Writing For The Web: More Places To Get Ideas

Written by Richard Lowe

There are many places all overrepparttar place to get article ideas. Part 1 of this series explored some ofrepparttar 129765 locations onrepparttar 129766 internet. This part goes into some ofrepparttar 129767 places you can find ideas outside ofrepparttar 129768 web.

Libraries - Believe it or not, libraries still exist and are going string. In fact, there are dozens of libraries in just about every major cities, and most towns have at least one. Evenrepparttar 129769 town where I grew up, Lake Arrowhead, California, had a small public library.

Libraries are great places to get ideas for articles. I like to just visit and wander up and downrepparttar 129770 isles, looking at titles, occasionally opening a book and flipping throughrepparttar 129771 pages. It's rare that I don't walk away with at least one or two ideas which turn directly into articles.

Botanical Gardens - A few miles from my house is one ofrepparttar 129772 best places onrepparttar 129773 planet -repparttar 129774 Huntington Library. This is an awesome collection of art museums and displays which is not equaled anywhere inrepparttar 129775 world (at least in my humble opinion). One ofrepparttar 129776 things that makes this magical place even more enjoyable isrepparttar 129777 surrounding botanical gardens.

The library gardens are divided up into different habitats, duplicating most ofrepparttar 129778 major environments ofrepparttar 129779 planet. I've spent many enjoyable hours wandering throughrepparttar 129780 place, just looking atrepparttar 129781 plants and environments, getting dozens and dozens of article ideas.

Something aboutrepparttar 129782 gardens relaxes my mind and causesrepparttar 129783 thinking process to become calmer and more organized. Ideas just seem to float up torepparttar 129784 surface, waiting for me to just pluck them up and convert them into articles.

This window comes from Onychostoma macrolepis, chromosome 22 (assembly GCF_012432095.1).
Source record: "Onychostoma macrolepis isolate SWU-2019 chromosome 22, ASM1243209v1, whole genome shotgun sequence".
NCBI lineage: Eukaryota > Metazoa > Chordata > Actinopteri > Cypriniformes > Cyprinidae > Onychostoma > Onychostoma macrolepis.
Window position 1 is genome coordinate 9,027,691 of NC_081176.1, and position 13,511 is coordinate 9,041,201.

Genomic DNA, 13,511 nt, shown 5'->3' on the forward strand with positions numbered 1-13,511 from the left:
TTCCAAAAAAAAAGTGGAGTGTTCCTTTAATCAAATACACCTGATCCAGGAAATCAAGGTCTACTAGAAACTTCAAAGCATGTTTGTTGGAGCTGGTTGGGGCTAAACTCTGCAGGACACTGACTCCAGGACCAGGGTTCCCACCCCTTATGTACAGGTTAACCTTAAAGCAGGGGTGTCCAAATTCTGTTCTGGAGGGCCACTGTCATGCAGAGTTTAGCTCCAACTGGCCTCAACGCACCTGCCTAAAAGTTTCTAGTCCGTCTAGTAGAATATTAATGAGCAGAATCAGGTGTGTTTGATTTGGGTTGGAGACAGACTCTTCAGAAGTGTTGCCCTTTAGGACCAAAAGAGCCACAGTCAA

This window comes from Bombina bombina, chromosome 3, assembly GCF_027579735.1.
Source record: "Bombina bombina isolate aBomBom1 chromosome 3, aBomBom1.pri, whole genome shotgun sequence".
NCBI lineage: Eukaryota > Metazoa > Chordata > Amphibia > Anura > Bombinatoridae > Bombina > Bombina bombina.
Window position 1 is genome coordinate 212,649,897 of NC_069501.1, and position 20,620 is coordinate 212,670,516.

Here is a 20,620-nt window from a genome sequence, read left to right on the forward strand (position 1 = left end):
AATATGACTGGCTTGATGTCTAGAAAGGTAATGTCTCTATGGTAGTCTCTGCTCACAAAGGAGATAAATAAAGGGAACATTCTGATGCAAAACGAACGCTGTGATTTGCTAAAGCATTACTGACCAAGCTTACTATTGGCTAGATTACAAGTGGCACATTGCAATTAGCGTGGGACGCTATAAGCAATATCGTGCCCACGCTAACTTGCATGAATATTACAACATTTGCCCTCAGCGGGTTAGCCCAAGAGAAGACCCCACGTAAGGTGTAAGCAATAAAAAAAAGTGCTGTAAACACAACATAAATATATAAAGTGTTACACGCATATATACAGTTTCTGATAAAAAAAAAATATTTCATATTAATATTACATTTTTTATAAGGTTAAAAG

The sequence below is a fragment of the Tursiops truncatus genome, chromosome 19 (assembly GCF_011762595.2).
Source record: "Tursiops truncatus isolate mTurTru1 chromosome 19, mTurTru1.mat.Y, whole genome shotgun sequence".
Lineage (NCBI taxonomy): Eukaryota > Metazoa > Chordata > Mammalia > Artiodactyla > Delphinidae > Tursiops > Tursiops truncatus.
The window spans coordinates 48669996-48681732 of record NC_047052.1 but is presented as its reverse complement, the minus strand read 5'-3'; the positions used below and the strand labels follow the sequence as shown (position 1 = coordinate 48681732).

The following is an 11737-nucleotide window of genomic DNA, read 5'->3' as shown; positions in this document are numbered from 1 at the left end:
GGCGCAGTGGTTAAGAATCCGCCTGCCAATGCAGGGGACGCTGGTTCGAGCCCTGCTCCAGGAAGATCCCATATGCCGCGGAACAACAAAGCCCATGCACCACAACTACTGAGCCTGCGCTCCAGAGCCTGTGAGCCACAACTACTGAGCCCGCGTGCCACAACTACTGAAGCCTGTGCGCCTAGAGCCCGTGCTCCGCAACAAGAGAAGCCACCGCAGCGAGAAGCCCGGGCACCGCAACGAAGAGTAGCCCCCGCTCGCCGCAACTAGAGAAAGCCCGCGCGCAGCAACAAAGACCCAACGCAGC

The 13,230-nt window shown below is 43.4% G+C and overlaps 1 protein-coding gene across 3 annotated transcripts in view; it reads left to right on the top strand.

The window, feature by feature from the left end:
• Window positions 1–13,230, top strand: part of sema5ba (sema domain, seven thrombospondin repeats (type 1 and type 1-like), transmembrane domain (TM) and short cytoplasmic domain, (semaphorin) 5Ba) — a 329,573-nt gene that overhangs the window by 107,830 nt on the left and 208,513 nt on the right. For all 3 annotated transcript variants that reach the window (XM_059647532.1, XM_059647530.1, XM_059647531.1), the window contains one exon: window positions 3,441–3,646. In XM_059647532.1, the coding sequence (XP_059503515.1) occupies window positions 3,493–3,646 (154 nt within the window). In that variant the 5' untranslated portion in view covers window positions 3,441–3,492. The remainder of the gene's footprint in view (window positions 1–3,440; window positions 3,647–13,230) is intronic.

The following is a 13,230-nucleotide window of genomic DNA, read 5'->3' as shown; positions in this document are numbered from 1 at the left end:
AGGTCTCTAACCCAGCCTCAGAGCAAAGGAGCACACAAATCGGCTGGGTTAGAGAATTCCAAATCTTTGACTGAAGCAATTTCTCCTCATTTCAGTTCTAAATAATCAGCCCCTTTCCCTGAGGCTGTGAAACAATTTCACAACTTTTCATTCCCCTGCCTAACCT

Museums - Of course, museums are excellent places to get article ideas. I haverepparttar 129785 pleasure of living just a few miles from a number of excellent museums including La Brea tar pits (dinosaur and extinct animal articles),repparttar 129786 Air And Space Museum (obvious), Museum of Science and Industry (technology articles),repparttar 129787 Natural History Museum (thousands of article ideas just waiting to be found) and art museums galore.

7 Tips For Killer Headlines!

Written by /"Wild Bill/" Montgomery

As with good ad copy, all successful headlines are written by following and using specific formulas. Where do you get these formulas you ask? I'll get to that in a moment. First you must haverepparttar information you need to apply to these formulas. This knowledge base isrepparttar 129763 result of passing information compiled and researched from past advertising campaigns, and correctly applying this information torepparttar 129764 following formulas in future headlines. This "passing of information" is a continual process, passed on from campaign to campaign. Each time extracting what you learned fromrepparttar 129765 campaign before. If you fail to document past successes and failures, you would be writing your headlines on nothing more than a "trial and error" basis.

Since you asrepparttar 129766 reader and marketer can be from any one of a million different business categories, I will list several different possible formulas and hopefully findingrepparttar 129767 one that applies to you. If you cannot find one that applies directly to your business, they may still help in your "Headline Writing Skills".

Although having a successful headline is 75% of your goal, you still must have good copy to go with it. But today we are focusing onrepparttar 129768 headline portion. If you don't have a killer headline, your copy, no matter how good or bad, will never be seen.

Headlines are used to get a direct response from your reader. You are trying to invoke a "snake bite" like reaction. You either grab them or you don't. In writing direct response Headlines you are not trying to build a relationship or bond with your reader. You want their attention no matter how much their brain is saying to their eyes, "don't stop", you must beatrepparttar 129769 brain at it's own game. You must say it that much louder and be that much more convincing, "STOP", "LOOK AT ME"!

Ok, I'm going to give you some well known "eye stopping" headline techniques.

1) Power Words

For a reference list ofrepparttar 129770 best Power Words check

Power Words are your most important factor in writing Headlines. Without "Power Words" and "Power Phrases" you have little chance of headline survival.

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